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Where can you breathe in some of the cleanest air in the world? You would have probably thought of this: it must be somewhere extremely remote, very hard to access, no vehicles are allowed, and perhaps is even restricted to visitors!

No, it’s not wishful thinking. Unassumingly, we breathed in the world’s cleanest air!

We all know that Tasmania has one of the last gloriously untouched wilderness regions on earth, teeming with rare flora and fauna. Nonetheless, did you know that Tasmania has some of the cleanest air in the world? Yes it’s scientifically proven.

Given the island’s position in the Southern Ocean, Tasmania lies in the path of the Roaring Forties (latitudes between 40°S and 50°S) – prevailing westerly winds that are particularly strong in the Southern Hemisphere due to less landmass in the vast ocean expanse to slow down the wind speed.

The Roaring Forties blowing over thousands of kilometres across the Southern Ocean only hit the southern tip of Argentina when the boisterous winds reach Cape Grim Baseline Air Pollution Station that is perched on the cliff face in the far northwestern point of Tasmania. The air that has not touched land for many days is reportedly the CLEANEST on earth at Cape Grim! And when the cold winds reach the warmer land at Cape Grim, they turn into rain that’s purer than any spring water!

Wind Smacked by the mighty Roaring Forties!

To harness the power of the Roaring Forties, Woolnorth Wind Farm, Tasmania’s first wind farm with 62 giant white turbines that’s owned by Roaring 40s, is built to transform the moving energy of wind into electricity for the island. The tubular steel towers are 60 metres high and support three-bladed fiberglass blades with a length of 32 metres and weigh 5 tonnes each. The rotor diameter is even larger than a Boeing 747 jet’s wingspan!

Blown away by the Roaring Forties!

The reflective glass of the Woolnorth visitor centre, reflecting the relentless fury of the pounding waves!

The only way to visit the Woolnorth property, including Cape Grim, is by a guided tour operated by Woolnorth Tours in Smithton, Tasmania. Chris, the owner of our accommodation at Beachside Retreat West Inlet, drove us to Woolnorth (1 hr from Stanley) in the morning and we joined Helen, the guide for the Woolnorth half-day tour.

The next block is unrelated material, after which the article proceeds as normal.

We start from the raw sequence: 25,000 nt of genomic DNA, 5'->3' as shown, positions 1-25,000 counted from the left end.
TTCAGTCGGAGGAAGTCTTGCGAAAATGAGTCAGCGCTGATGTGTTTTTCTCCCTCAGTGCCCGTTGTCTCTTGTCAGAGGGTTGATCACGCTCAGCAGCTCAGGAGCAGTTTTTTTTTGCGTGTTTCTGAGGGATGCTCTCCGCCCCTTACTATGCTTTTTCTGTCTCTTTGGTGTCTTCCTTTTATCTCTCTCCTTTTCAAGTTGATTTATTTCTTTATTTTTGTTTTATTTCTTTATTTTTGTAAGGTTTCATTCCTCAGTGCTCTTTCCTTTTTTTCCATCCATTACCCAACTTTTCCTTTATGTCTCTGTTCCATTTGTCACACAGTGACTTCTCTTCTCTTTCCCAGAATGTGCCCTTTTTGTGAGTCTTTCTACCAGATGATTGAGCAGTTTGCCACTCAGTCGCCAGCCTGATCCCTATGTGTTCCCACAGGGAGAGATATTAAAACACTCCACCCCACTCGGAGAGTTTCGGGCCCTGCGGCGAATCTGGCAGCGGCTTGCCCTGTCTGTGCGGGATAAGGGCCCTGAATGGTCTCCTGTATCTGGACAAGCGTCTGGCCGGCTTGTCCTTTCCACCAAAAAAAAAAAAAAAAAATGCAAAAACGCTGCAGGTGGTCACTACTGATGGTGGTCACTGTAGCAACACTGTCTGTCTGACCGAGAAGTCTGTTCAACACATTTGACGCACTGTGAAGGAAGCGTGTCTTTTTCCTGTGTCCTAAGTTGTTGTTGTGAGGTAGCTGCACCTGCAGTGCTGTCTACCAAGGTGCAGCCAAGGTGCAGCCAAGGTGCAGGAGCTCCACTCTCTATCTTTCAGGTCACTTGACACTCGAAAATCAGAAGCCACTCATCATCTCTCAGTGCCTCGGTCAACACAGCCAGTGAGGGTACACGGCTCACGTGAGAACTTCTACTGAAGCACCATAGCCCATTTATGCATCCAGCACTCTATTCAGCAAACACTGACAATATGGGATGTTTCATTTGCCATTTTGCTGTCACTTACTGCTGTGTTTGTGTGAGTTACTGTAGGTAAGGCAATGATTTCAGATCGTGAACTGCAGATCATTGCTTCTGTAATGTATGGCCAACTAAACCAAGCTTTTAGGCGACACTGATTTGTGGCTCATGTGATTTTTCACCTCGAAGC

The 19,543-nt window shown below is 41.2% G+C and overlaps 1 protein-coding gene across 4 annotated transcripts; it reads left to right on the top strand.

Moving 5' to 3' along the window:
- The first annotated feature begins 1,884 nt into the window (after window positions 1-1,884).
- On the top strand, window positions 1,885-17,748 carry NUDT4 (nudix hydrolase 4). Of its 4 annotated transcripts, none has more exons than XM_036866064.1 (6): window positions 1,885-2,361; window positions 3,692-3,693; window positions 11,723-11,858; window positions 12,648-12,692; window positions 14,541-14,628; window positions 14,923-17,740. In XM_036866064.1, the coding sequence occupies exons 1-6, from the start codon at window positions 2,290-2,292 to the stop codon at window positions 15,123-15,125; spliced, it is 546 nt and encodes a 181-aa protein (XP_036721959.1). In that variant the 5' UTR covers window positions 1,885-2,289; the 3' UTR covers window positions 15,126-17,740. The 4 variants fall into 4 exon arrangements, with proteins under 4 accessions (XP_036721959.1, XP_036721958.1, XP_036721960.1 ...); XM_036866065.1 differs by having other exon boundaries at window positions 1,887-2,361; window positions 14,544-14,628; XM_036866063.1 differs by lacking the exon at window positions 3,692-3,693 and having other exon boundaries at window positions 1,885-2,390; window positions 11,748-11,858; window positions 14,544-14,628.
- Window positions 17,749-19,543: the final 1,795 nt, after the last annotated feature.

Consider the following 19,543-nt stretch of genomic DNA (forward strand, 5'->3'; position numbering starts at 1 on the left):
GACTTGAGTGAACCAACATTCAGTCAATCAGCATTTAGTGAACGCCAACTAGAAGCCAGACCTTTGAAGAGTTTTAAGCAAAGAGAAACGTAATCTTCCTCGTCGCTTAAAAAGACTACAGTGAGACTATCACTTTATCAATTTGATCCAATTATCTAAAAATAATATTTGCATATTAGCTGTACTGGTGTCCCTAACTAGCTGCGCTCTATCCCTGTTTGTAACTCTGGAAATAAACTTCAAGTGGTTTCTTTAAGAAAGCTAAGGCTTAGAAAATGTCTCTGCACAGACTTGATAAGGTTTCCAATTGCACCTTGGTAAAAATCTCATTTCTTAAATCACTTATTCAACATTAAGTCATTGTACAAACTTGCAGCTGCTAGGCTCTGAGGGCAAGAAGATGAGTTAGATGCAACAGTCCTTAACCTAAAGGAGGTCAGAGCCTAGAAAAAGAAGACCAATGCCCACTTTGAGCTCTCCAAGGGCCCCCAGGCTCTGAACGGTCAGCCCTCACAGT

Besides visiting Woolnorth Wind Farm (the Roaring 40s wind farm), our Woolnorth guided tour also included morning tea at the Director’s Lodge and Cape Grim.

After embracing the Roaring Forties at Woolnorth Wind Farm, we had our morning tea at the Directors Lodge. The Lodge overlooks a vast vista and special arrangement can be made if you want to live like a governor in the Lodge!

The Cookhouse Cottage – Built in 1831, it’s the oldest cottage in north west Tasmania built by the Van Diemen’s Land Company that was created in 1825 from a Royal Charter.

We were bound for Cape Grim after the morning tea break. Cape Grim… well, it may sound uninviting; however, if you want to soak in the awe-inspiring scenery and at the same time, breathe in the cleanest air on earth, it’s undoubtedly a must-visit sight! My fave!

Steep-sided bluffs dropping off into the Southern Ocean. View of the gorgeously rugged west coast with crashing waves!

My hair turned “buttongrass” under the rigour of Roaring Forties!

Danger cliff face.

CSIRO and the Bureau of Meteorology have established the Baseline Air Pollution Station at Cape Grim in North West Tasmania, which is one of the many stations collecting atmospheric pollution data. On any given day, it could be the location that does record the cleanest air.

In the background: The air intake tower and communications mast of the Cape Grim Baseline Air Pollution Station.

To find out more about Woolnorth Tours, visit for more info. Bookings are essential.

Chris had prepared a picnic lunch for us but the weather wasn’t ideal; too windy so we only stayed at Cape Grim for a while. After the tour, we headed back to the Directors Lodge for lunch.

A delicious mix of firm and soft Tasmanian cheese with smoked-salmon sandwiches.

Back into the 4WD, we continued the second half of our day tour with Chris. Where to?  To the Edge of the World!